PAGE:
ioned with a bend line l8 and an angularly dis
posed extreme end portion 20.
This tube-like structure is to be united at seams
along the portions 4 and 8, which are in abutting
relation with each other, with the members I 0
and i5 interposed therebetween. Such seams
are designed to be ?uid tight, with the result that
a sealed tubular form is ‘provided. The seams
may be provided in a number of ways; for ex
ample, the overlapping parts 4 and 8, with the
interposed intermediate portions of the pieces ill
and I5, may be welded together. This may be
accomplished by passing the form between roller
electrodes of a welding machine.
.Such a structure may be made by a substan
tially continuous process by drawing the several
strips from supply rolls, passing them through
forming. rollers, then ?tting them together sub
stantially as shown in Fig. 2, at which time the
completed assembly may be run through opposed 55
2
2,107,031
welding rolls for establishing the weld connec
tions. Tube forming machines for handling strip
stock of this nature are well known to those
versed in the art, and also welding machines em
bodying roller electrodes are well known to those
versed in the art, and the details of these ma
chines need not be gone into in this case. Suffice
it to say that alternating current may be used in
making the weld, with each pair of opposed elec
trodes engaging the portions 4 and 8; and the
speed of movement of the assembled strips may
be coordinated with the frequency of the alter
nating current so that the successive impulses
~ are sumciently close together to provide a ?uid
tight welded seam on opposite sides of the tube
structure.
The seams, however, may be made by the use
of a molten sealing metal. For example, the
strips of stock, either all or some of them, may
20 be plated with tin or a sowcalled solder such as
a tin and lead alloy, and su?icient heat may be
applied to the portions 4, 8 and the intermediate
parts of the members l0 and i5 to melt the
coating metal on these portions and sweat the
contacting parts together.
Furthermore, it will be noted in Fig. 2, that
the extending parts 3 and 'l on one side of the
tube are angularly disposed with respect to the
extending part i l. Likewise the extending parts,
or wings 2 and 6, are angularly disposed with
respect to the extending part 16. This is for the
purpose of providing free access to these parts
‘of the ambient atmosphere or other liquid or
?uid around the outside of the tube. Thus a
~. large area is provided for transferring heat to
or from such ?uid. In initially making the struc
ture the angularly disposed parts 2, 3, 6 and ‘I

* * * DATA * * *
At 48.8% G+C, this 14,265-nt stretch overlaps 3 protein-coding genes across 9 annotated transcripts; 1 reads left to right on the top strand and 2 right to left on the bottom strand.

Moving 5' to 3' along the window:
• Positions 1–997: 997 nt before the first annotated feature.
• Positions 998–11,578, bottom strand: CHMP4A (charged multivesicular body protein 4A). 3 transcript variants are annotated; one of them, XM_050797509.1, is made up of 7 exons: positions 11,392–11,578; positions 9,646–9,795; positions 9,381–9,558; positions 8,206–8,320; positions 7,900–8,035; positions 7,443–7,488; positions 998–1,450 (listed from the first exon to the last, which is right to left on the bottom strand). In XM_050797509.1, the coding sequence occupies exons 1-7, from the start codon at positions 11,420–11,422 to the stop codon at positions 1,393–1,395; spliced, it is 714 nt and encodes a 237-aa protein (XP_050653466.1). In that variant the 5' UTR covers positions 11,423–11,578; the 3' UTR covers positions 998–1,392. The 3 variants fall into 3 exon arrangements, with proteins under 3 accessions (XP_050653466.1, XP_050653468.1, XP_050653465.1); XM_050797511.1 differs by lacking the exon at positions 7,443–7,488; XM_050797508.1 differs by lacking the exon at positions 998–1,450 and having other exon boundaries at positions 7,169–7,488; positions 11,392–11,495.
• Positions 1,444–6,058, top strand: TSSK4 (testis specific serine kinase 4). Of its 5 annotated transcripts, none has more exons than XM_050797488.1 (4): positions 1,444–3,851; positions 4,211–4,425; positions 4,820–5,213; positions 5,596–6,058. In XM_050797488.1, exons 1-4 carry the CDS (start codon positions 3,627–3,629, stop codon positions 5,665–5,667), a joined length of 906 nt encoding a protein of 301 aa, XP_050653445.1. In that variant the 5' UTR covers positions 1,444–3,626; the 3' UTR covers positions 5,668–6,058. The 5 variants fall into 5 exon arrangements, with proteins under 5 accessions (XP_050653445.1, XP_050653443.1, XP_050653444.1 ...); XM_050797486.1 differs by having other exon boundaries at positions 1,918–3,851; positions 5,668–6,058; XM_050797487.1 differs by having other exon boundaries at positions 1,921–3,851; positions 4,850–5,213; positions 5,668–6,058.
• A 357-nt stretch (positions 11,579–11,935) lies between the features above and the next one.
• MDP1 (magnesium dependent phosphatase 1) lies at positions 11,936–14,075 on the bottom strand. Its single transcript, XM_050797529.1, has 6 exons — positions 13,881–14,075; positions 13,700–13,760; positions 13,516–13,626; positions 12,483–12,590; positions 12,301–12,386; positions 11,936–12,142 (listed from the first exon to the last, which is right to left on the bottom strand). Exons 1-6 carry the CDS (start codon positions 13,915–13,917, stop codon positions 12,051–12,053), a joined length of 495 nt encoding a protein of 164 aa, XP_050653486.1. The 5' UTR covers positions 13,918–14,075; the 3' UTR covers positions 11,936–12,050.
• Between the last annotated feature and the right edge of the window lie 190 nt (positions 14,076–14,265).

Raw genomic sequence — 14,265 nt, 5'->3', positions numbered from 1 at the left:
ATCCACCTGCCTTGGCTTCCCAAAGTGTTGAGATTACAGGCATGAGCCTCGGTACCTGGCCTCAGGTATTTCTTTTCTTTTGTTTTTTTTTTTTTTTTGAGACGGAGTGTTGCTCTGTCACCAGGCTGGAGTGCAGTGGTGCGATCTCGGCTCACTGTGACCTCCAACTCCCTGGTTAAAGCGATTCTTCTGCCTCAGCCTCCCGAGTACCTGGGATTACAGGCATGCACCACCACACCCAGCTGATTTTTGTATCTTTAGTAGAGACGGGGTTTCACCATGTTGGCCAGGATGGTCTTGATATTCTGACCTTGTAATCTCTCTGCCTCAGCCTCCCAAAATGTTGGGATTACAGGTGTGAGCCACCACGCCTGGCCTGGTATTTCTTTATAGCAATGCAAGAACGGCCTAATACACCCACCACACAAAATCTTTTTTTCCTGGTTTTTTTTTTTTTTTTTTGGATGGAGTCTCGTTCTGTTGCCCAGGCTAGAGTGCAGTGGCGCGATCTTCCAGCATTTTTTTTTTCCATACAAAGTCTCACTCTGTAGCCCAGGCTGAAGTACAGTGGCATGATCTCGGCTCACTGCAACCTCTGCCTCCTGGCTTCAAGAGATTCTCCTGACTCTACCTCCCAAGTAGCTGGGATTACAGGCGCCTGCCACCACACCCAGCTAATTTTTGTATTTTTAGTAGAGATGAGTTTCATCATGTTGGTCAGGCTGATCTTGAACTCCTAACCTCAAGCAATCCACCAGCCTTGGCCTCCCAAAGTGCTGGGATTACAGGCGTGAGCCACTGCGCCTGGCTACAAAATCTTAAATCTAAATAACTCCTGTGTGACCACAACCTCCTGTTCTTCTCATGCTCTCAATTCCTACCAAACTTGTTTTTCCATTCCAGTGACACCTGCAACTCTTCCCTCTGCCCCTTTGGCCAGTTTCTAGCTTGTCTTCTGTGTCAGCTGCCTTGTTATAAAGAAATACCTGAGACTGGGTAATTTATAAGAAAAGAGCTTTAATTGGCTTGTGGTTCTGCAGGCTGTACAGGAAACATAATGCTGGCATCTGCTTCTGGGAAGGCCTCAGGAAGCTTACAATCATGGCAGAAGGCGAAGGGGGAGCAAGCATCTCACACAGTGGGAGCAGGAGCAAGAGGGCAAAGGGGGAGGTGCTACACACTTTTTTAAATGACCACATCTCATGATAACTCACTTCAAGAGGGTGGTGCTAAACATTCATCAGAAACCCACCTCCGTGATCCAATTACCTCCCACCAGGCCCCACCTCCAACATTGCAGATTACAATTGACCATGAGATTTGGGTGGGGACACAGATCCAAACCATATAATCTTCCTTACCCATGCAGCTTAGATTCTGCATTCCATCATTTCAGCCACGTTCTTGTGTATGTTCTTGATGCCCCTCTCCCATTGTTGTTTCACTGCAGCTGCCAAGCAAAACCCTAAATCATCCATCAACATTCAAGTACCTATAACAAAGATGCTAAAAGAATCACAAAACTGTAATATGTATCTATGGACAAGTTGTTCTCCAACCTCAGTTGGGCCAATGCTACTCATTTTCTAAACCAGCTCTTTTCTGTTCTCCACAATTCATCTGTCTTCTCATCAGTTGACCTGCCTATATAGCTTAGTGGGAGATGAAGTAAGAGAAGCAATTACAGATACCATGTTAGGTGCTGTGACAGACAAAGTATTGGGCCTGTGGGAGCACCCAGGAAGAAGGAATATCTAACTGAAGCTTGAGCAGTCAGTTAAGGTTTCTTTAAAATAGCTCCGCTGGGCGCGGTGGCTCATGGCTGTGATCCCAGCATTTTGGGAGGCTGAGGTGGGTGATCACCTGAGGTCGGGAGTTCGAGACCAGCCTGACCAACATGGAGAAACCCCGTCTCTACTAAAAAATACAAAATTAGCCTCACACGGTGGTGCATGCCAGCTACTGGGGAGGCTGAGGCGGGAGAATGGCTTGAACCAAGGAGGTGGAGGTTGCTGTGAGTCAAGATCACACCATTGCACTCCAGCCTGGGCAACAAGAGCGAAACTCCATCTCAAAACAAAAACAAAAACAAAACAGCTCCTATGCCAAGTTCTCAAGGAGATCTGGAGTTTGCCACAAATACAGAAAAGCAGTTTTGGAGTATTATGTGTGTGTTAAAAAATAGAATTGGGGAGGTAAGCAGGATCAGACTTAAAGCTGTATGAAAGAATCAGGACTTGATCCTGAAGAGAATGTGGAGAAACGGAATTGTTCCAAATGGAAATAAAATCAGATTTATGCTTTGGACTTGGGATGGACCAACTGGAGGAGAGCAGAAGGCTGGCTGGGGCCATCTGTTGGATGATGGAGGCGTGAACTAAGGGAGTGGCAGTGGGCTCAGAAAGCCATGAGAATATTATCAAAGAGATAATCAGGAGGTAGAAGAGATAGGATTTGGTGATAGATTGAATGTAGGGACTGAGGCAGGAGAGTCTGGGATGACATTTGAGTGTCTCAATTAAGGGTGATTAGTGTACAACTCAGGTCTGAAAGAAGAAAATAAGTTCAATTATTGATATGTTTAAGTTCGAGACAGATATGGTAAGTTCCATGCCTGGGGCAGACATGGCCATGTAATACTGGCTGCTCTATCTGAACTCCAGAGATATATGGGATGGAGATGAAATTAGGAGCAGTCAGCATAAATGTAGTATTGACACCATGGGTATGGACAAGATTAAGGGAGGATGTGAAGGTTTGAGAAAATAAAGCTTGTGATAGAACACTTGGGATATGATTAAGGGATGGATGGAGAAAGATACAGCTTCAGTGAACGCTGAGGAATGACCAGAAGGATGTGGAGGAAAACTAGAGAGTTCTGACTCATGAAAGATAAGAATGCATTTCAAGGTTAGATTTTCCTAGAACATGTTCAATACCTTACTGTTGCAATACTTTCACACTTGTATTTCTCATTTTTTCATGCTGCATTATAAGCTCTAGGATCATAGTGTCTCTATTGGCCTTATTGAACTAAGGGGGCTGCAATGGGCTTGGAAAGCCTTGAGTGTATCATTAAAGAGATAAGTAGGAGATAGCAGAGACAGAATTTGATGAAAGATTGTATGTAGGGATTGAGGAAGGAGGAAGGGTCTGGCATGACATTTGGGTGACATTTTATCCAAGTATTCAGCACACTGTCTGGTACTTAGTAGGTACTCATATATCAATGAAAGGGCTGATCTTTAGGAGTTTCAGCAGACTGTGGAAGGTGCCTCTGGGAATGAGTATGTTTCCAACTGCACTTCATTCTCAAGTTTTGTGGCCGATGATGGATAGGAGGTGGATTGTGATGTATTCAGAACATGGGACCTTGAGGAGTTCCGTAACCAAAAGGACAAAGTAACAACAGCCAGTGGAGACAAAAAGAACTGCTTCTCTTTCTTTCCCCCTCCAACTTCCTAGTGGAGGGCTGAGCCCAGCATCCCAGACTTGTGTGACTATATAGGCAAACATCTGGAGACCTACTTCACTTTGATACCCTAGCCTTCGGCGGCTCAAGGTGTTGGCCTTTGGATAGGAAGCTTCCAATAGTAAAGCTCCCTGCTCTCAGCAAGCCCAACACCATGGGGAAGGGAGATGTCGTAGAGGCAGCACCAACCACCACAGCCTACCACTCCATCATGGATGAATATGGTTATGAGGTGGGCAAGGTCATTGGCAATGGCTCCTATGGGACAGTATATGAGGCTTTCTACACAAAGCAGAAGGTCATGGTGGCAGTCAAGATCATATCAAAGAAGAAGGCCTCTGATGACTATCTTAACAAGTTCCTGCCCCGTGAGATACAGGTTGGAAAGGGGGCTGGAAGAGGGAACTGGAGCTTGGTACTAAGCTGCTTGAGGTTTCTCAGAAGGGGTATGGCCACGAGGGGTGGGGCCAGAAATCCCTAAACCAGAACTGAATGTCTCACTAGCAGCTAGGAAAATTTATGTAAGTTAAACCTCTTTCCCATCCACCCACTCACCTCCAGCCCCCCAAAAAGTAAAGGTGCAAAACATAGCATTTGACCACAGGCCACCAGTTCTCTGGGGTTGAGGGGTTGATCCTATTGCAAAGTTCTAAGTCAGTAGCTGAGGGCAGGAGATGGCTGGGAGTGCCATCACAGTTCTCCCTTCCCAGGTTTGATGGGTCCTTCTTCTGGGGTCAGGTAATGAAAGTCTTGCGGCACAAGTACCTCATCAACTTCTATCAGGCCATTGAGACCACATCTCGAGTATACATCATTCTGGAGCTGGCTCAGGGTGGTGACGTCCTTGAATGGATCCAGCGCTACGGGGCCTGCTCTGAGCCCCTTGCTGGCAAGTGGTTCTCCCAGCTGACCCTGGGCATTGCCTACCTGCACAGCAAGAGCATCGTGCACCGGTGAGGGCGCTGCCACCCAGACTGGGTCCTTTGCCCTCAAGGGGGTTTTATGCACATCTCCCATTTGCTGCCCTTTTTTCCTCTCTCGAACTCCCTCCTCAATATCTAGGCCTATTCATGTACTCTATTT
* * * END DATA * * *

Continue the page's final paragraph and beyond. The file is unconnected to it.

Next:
may lie flush against the parts I 6 and it until
after the seam is completed, whereupon these
angularly disposed parts may be bent into proper
position. On the other hand, these angularly
disposed parts may be so angularly disposed be
fore the seam is made.
In Fig. 3 a structure is shown similar to that
of Fig. 2, and in general the same reference char
acters are applied. However, some of the parts
are split and bent to form wings to provide for
some increased agitation in the ambient fluid.
To this end the wing corresponding to the wing
2 of Fig. 2, is cut crosswise to provide wings 2a
and 2b, which are bent so as to occupy different
planes. The other external parts correspond
ing to the wings 3, 5 and i may be similarly cut
and fashioned, as shown, the reference charac
ters being the same, except for the additional
characters “a” and “b”. In the particular form
shown in Fig. 3, the interior portions l2 and I‘!
have been left straight, except for an angular
disposition, although this structure is not es
60 sential to the cutting of the exterior parts to form
the separate wings.
A further modi?ed form is shown in Fig. 4,
and this form provides additional radiating sur
faces both inside and outside the tubular struc
ture. In this form there are four similar parts
each forming a segment of the tube wall. Each
part has an intermediate portion 25 which may
be so curved as to provide a tube of circular
form, and the portions have opposite radiating
projecting edges 26 and 21. The portions have
intermediate parts 28 between their intermedi
ate portions and edge parts for disposition in
close proximity and in substantially abutting
relation. However, between these abutting parts
28 are disposed other heat conducting and radi
ating members.
There are four of these mem
bers shown, and they may all be similar and may
comprise each a sheet metal body having an
outer edge 30 and an inner edge 3|. Those por
tions which lie within the tubular form may be